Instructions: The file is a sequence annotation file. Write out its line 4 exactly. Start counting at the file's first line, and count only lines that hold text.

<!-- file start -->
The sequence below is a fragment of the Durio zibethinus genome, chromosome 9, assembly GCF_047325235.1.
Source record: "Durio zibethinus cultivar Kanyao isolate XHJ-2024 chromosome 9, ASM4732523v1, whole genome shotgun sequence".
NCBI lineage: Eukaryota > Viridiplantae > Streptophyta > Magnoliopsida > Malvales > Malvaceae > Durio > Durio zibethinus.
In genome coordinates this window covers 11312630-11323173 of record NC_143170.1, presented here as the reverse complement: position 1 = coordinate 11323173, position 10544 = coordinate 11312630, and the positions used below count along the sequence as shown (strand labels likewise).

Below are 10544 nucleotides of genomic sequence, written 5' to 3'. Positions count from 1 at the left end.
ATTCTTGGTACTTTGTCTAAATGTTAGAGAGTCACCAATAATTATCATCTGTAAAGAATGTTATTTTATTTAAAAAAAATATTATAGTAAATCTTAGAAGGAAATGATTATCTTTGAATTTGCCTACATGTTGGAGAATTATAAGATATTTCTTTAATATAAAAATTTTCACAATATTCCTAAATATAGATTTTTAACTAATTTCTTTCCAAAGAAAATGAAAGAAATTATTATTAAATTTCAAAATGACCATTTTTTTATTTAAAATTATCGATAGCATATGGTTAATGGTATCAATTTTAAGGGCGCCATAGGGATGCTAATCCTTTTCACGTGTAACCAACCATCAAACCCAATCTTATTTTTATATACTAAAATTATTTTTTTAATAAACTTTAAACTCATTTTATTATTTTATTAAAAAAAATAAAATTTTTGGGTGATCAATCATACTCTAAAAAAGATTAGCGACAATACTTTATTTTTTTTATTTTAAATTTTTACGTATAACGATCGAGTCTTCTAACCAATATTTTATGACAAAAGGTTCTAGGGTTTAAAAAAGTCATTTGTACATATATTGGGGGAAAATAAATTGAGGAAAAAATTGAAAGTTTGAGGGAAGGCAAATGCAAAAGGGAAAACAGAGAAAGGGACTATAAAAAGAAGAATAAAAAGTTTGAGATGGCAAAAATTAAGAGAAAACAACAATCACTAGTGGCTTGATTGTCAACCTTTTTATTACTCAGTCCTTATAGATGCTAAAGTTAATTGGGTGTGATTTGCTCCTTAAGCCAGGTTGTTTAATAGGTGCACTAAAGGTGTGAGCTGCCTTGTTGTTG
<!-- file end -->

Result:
In genome coordinates this window covers 11312630-11323173 of record NC_143170.1, presented here as the reverse complement: position 1 = coordinate 11323173, position 10544 = coordinate 11312630, and the positions used below count along the sequence as shown (strand labels likewise).